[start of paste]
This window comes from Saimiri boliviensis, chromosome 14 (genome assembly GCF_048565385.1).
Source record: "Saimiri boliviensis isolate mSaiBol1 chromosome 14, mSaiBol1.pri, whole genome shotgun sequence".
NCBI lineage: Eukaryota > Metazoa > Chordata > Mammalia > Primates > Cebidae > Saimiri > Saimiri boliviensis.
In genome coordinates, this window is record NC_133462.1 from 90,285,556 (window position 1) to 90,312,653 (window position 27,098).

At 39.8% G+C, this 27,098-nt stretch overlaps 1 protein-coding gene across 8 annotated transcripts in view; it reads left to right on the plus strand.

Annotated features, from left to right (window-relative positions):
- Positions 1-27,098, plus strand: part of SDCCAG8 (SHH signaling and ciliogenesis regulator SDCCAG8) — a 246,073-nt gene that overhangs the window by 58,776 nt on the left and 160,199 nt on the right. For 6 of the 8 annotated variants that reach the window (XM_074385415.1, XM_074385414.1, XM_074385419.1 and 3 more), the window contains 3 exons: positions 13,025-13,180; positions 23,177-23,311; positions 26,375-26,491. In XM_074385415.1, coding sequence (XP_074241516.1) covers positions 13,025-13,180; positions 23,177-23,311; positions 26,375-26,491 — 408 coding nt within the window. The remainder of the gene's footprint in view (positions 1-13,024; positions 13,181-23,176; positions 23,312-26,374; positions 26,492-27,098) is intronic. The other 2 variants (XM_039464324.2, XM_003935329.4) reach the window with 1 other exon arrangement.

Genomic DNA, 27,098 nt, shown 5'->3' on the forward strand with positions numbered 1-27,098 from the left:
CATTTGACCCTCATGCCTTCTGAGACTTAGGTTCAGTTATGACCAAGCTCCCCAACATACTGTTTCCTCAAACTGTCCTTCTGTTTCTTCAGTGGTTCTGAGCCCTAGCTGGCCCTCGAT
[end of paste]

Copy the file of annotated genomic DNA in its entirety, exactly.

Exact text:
This window comes from Saimiri boliviensis, chromosome 14 (genome assembly GCF_048565385.1).
Source record: "Saimiri boliviensis isolate mSaiBol1 chromosome 14, mSaiBol1.pri, whole genome shotgun sequence".
NCBI lineage: Eukaryota > Metazoa > Chordata > Mammalia > Primates > Cebidae > Saimiri > Saimiri boliviensis.
In genome coordinates, this window is record NC_133462.1 from 90,285,556 (window position 1) to 90,312,653 (window position 27,098).

At 39.8% G+C, this 27,098-nt stretch overlaps 1 protein-coding gene across 8 annotated transcripts in view; it reads left to right on the plus strand.

Annotated features, from left to right (window-relative positions):
- Positions 1-27,098, plus strand: part of SDCCAG8 (SHH signaling and ciliogenesis regulator SDCCAG8) — a 246,073-nt gene that overhangs the window by 58,776 nt on the left and 160,199 nt on the right. For 6 of the 8 annotated variants that reach the window (XM_074385415.1, XM_074385414.1, XM_074385419.1 and 3 more), the window contains 3 exons: positions 13,025-13,180; positions 23,177-23,311; positions 26,375-26,491. In XM_074385415.1, coding sequence (XP_074241516.1) covers positions 13,025-13,180; positions 23,177-23,311; positions 26,375-26,491 — 408 coding nt within the window. The remainder of the gene's footprint in view (positions 1-13,024; positions 13,181-23,176; positions 23,312-26,374; positions 26,492-27,098) is intronic. The other 2 variants (XM_039464324.2, XM_003935329.4) reach the window with 1 other exon arrangement.

Genomic DNA, 27,098 nt, shown 5'->3' on the forward strand with positions numbered 1-27,098 from the left:
CATTTGACCCTCATGCCTTCTGAGACTTAGGTTCAGTTATGACCAAGCTCCCCAACATACTGTTTCCTCAAACTGTCCTTCTGTTTCTTCAGTGGTTCTGAGCCCTAGCTGGCCCTCGAT